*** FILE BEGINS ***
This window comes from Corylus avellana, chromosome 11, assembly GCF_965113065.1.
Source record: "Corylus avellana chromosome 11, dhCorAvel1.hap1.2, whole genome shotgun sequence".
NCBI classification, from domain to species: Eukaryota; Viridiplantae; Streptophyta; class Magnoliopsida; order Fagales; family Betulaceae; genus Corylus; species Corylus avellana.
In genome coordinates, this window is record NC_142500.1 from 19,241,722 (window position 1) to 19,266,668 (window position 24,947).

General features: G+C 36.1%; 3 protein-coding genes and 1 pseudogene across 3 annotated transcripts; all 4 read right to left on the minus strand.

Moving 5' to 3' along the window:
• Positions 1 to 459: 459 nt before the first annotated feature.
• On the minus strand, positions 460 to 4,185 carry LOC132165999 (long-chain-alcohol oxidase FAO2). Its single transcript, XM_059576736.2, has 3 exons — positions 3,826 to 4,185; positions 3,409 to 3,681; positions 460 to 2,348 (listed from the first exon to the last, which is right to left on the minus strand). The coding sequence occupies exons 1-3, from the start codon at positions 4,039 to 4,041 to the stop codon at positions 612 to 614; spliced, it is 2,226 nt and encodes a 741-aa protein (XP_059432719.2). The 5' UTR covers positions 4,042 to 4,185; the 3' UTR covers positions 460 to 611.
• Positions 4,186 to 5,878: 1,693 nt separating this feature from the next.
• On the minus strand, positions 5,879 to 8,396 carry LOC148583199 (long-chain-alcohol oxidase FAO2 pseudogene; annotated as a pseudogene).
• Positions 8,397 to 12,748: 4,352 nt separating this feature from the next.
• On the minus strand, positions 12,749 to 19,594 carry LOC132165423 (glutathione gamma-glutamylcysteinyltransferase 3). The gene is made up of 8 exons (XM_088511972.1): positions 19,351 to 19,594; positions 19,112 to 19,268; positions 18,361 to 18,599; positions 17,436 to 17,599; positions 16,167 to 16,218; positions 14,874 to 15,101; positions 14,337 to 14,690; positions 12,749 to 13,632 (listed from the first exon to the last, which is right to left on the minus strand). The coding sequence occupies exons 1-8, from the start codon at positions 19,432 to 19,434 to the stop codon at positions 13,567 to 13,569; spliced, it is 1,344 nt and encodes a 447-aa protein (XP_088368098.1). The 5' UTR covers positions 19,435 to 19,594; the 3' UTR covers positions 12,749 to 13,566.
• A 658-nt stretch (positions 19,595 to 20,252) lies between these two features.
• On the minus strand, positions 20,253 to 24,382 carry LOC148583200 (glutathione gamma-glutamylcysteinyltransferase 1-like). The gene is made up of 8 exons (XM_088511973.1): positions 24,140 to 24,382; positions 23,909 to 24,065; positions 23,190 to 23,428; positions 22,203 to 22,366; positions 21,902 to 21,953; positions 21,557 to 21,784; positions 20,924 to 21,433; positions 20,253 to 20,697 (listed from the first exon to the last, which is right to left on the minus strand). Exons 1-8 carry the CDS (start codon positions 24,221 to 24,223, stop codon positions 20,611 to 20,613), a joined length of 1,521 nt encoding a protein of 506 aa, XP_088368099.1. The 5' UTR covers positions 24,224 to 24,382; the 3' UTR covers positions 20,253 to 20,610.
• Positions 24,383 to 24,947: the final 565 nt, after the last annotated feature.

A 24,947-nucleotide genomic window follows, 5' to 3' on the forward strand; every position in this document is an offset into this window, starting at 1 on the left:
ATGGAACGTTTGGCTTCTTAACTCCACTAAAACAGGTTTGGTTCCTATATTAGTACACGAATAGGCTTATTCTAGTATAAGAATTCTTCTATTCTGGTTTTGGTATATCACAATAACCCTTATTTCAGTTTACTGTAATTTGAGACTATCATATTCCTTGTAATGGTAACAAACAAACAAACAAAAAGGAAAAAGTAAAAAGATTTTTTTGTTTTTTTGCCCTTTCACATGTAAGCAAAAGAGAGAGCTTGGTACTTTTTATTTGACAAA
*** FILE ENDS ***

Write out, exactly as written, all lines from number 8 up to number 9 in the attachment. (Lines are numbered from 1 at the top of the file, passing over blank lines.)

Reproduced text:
• On the minus strand, positions 460 to 4,185 carry LOC132165999 (long-chain-alcohol oxidase FAO2). Its single transcript, XM_059576736.2, has 3 exons — positions 3,826 to 4,185; positions 3,409 to 3,681; positions 460 to 2,348 (listed from the first exon to the last, which is right to left on the minus strand). The coding sequence occupies exons 1-3, from the start codon at positions 4,039 to 4,041 to the stop codon at positions 612 to 614; spliced, it is 2,226 nt and encodes a 741-aa protein (XP_059432719.2). The 5' UTR covers positions 4,042 to 4,185; the 3' UTR covers positions 460 to 611.
• Positions 4,186 to 5,878: 1,693 nt separating this feature from the next.